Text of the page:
All 17 of TEPCO’s units shut down Nuke Info Tokyo No. 94


Anti-nukes celebrate the shutdown of 17 nuclear plants in front of the TEPCO building on April 15

Tokyo Electric Power Company Inc. (TEPCO) shut down all of its nuclear power plants (NPPs) for inspection and maintenance purposes on April 15. TEPCO operates 17 units with a total output capacity of 17,308MW, including Fukushima No. 1 (6 BWRs, 4,698MW), Fukushima No. 2 (4 BWRs, 4,400MW), and Kashiwazaki-Kariwa (5 BWRs, 5,500MW + 2 ABWR, 2,712MW). The former two NPPs are in Fukushima Prefecture and the latter in Niigata Prefecture.

On April 15, there emerged a situation where virtually every TEPCO-owned NPP ceased generating electricity.

Dr. Shunsuke Kondo, a professor of Tokyo University called this situation a “simultaneous breakdown” (showing the danger of several NPPs failing at one time). In a recently published article, he asserts that, “it is true that the managers of electric power companies started to suspect nuclear energy, which have the “simultaneous breakdown” risk, as a pillar of electric supply in the age of electricity restructuring.” (Energy Review 2003.1, in Japanese).

The “simultaneous breakdown” has been regarded as a risk posed in the event of an accident. The risk comes about when an accident in one NPP necessitates a comprehensive investigation of the other NPPs, leading to the failure of all suspected NPPs. The whole situation proved that the revelation of malpractice in NPPs created the “fall down risk.” Thus, we know that relying too much on nuclear power as a basis for a steady electric supply and as a preventive measure for global climate change is a risky course. It also threatens the management of electric companies, as Prof. Kondo pointed out.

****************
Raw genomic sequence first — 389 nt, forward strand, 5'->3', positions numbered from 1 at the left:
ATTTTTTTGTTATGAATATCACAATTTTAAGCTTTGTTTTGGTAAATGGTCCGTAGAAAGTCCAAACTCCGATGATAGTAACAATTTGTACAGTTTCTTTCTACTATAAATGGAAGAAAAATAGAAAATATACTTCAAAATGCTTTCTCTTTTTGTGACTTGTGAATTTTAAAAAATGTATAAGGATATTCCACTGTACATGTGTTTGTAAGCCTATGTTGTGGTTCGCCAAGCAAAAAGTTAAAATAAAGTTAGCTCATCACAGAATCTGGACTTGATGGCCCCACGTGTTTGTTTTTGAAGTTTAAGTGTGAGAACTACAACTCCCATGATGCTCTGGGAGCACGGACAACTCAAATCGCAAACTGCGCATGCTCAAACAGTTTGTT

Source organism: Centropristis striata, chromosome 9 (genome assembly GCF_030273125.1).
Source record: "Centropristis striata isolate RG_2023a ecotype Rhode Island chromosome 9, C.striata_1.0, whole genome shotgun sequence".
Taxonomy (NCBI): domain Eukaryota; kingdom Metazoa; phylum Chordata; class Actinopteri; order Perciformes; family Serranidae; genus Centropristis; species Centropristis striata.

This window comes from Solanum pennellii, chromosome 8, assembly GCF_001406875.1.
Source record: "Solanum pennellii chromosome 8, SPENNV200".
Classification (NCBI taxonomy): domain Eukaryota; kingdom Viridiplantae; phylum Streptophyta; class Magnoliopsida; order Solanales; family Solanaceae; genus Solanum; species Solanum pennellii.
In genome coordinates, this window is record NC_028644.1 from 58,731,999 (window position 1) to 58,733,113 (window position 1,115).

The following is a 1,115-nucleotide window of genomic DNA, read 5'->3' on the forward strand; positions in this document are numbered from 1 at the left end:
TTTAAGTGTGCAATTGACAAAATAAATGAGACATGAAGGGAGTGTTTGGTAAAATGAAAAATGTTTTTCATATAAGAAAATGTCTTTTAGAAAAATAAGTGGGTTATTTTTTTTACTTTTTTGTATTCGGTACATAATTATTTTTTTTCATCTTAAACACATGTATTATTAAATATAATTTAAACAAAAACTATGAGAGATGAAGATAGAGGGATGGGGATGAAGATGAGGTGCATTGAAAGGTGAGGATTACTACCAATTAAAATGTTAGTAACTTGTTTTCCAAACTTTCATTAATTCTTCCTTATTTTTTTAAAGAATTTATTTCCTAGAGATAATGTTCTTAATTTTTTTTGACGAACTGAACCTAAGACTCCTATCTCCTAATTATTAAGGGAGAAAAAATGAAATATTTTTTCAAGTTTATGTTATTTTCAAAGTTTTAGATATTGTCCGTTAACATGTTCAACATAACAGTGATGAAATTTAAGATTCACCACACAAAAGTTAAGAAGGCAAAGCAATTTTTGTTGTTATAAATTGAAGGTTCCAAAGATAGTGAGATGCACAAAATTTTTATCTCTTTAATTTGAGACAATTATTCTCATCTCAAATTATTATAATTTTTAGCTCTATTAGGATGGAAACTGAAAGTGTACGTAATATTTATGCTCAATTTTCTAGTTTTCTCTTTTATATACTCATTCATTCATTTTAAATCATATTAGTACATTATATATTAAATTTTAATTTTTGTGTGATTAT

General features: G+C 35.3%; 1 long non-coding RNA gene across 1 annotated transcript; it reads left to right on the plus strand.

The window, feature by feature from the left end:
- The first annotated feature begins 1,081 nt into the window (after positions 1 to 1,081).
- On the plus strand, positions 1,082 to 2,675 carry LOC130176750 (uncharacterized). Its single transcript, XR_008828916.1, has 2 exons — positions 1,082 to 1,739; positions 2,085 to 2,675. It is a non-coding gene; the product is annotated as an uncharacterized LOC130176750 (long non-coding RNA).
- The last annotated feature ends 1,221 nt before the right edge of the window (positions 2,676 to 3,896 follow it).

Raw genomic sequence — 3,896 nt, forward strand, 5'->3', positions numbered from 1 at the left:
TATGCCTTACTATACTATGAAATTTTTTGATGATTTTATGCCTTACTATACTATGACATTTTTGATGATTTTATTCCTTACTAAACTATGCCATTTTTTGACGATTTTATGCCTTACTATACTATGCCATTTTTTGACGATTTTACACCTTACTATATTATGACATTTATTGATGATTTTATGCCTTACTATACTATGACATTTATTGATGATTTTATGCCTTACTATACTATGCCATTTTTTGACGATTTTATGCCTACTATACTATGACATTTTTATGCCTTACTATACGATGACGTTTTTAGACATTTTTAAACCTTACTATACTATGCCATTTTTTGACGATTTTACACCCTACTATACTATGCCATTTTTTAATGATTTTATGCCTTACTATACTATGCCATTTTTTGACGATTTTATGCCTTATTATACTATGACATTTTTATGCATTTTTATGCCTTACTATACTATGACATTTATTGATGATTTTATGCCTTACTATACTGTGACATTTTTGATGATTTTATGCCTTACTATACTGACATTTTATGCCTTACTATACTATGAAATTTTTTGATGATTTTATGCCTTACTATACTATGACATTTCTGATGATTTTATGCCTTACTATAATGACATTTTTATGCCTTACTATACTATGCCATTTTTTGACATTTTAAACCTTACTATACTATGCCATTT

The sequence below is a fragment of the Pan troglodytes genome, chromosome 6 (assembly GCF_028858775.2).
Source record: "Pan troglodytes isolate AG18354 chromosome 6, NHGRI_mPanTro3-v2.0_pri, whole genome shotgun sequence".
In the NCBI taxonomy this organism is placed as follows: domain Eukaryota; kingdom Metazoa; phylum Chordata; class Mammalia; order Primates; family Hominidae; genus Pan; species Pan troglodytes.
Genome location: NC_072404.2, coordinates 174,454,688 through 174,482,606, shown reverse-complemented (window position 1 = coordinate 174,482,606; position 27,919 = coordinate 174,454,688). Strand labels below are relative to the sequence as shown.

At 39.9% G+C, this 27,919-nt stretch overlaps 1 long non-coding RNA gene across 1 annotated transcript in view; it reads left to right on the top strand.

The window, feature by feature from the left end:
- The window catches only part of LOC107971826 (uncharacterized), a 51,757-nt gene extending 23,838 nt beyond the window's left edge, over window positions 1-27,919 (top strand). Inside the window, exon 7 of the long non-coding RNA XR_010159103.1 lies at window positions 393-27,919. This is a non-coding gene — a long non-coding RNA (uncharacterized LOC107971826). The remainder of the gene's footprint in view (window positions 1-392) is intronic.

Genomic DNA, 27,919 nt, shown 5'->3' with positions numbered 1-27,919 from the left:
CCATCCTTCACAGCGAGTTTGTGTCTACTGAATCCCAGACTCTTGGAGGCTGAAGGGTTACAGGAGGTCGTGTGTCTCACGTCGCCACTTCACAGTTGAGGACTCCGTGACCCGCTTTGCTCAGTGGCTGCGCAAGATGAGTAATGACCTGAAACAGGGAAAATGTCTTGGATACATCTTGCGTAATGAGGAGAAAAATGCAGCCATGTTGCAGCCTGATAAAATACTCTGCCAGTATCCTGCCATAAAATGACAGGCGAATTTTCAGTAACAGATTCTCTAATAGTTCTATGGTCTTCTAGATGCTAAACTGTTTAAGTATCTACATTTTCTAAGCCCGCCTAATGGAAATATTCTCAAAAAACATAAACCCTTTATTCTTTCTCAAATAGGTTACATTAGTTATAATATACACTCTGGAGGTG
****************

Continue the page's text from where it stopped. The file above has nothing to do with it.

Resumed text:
Speaking of ensuring a stabilized electric supply system, the current nuclear suspension has not caused an electric supply crisis. There have not been any blackouts anywhere in TEPCO’s 40,000 square-km electricity supply area, despite the fact that all of TEPCO’s NPPs were shut down. Indeed, many buildings and streets were lit up more than necessary. Since electric companies have excessive power generating capacity, it is apparent that the electricity supply can be secured while all NPPs are shut down.

Even in the peak load during summer time, it would be possible to shut down all the NPPs if more efforts were put into the reduction of electricity demand. The business risk of electricity companies can be reduced if we stop NPPs and minimize electricity consumption. This would also help stabilize energy supply and combat global warming.

The situation of all 17 TEPCO units suspension has ended on May 7 — a total of three weeks. On this day, TEPCO was forced to restart the No. 6 of Kashiwazaki-kariwa (ABWR 1356MW). The TEPCO repeatedly emphasized the difference between the ABWR and BWR. However, it also makes it difficult for the TEPCO to resume the operation of BWR. Now that 16 units are still off the line, resuming one unit does not change the whole situation.

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